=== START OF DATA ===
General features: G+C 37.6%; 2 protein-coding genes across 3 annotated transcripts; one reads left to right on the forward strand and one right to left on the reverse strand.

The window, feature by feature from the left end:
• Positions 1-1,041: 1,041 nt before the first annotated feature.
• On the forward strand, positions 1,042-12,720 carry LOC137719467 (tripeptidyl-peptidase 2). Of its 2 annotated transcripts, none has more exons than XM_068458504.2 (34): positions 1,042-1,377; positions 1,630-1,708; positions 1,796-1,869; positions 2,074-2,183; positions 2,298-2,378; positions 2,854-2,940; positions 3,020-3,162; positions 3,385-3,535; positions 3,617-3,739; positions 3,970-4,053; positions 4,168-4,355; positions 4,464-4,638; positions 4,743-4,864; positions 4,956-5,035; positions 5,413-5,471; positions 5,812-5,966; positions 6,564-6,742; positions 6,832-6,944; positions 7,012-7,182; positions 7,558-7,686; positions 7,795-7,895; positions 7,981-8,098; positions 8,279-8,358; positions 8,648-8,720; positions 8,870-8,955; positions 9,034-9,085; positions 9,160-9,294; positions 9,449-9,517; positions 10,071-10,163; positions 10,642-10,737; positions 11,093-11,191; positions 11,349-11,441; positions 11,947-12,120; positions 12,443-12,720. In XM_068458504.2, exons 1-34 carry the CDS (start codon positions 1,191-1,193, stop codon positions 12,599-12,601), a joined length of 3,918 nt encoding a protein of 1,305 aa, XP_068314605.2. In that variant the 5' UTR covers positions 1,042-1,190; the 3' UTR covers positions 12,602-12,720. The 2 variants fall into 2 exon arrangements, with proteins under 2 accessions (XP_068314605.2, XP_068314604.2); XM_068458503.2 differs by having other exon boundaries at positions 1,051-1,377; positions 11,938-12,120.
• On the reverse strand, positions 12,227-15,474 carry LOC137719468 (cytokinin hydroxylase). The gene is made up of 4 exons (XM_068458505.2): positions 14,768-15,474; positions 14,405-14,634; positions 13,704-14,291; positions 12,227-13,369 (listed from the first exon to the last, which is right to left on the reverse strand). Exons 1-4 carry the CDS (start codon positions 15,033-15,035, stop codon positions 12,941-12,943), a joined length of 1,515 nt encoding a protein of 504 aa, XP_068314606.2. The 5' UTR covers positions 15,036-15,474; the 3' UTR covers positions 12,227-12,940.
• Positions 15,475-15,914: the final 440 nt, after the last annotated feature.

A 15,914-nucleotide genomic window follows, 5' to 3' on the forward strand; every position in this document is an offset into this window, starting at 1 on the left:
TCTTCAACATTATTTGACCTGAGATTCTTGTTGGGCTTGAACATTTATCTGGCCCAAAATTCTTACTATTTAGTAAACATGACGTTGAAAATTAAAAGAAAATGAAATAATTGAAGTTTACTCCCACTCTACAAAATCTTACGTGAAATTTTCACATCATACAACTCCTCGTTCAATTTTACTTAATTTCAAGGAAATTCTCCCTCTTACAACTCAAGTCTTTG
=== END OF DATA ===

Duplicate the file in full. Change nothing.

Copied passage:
General features: G+C 37.6%; 2 protein-coding genes across 3 annotated transcripts; one reads left to right on the forward strand and one right to left on the reverse strand.

The window, feature by feature from the left end:
• Positions 1-1,041: 1,041 nt before the first annotated feature.
• On the forward strand, positions 1,042-12,720 carry LOC137719467 (tripeptidyl-peptidase 2). Of its 2 annotated transcripts, none has more exons than XM_068458504.2 (34): positions 1,042-1,377; positions 1,630-1,708; positions 1,796-1,869; positions 2,074-2,183; positions 2,298-2,378; positions 2,854-2,940; positions 3,020-3,162; positions 3,385-3,535; positions 3,617-3,739; positions 3,970-4,053; positions 4,168-4,355; positions 4,464-4,638; positions 4,743-4,864; positions 4,956-5,035; positions 5,413-5,471; positions 5,812-5,966; positions 6,564-6,742; positions 6,832-6,944; positions 7,012-7,182; positions 7,558-7,686; positions 7,795-7,895; positions 7,981-8,098; positions 8,279-8,358; positions 8,648-8,720; positions 8,870-8,955; positions 9,034-9,085; positions 9,160-9,294; positions 9,449-9,517; positions 10,071-10,163; positions 10,642-10,737; positions 11,093-11,191; positions 11,349-11,441; positions 11,947-12,120; positions 12,443-12,720. In XM_068458504.2, exons 1-34 carry the CDS (start codon positions 1,191-1,193, stop codon positions 12,599-12,601), a joined length of 3,918 nt encoding a protein of 1,305 aa, XP_068314605.2. In that variant the 5' UTR covers positions 1,042-1,190; the 3' UTR covers positions 12,602-12,720. The 2 variants fall into 2 exon arrangements, with proteins under 2 accessions (XP_068314605.2, XP_068314604.2); XM_068458503.2 differs by having other exon boundaries at positions 1,051-1,377; positions 11,938-12,120.
• On the reverse strand, positions 12,227-15,474 carry LOC137719468 (cytokinin hydroxylase). The gene is made up of 4 exons (XM_068458505.2): positions 14,768-15,474; positions 14,405-14,634; positions 13,704-14,291; positions 12,227-13,369 (listed from the first exon to the last, which is right to left on the reverse strand). Exons 1-4 carry the CDS (start codon positions 15,033-15,035, stop codon positions 12,941-12,943), a joined length of 1,515 nt encoding a protein of 504 aa, XP_068314606.2. The 5' UTR covers positions 15,036-15,474; the 3' UTR covers positions 12,227-12,940.
• Positions 15,475-15,914: the final 440 nt, after the last annotated feature.

A 15,914-nucleotide genomic window follows, 5' to 3' on the forward strand; every position in this document is an offset into this window, starting at 1 on the left:
TCTTCAACATTATTTGACCTGAGATTCTTGTTGGGCTTGAACATTTATCTGGCCCAAAATTCTTACTATTTAGTAAACATGACGTTGAAAATTAAAAGAAAATGAAATAATTGAAGTTTACTCCCACTCTACAAAATCTTACGTGAAATTTTCACATCATACAACTCCTCGTTCAATTTTACTTAATTTCAAGGAAATTCTCCCTCTTACAACTCAAGTCTTTG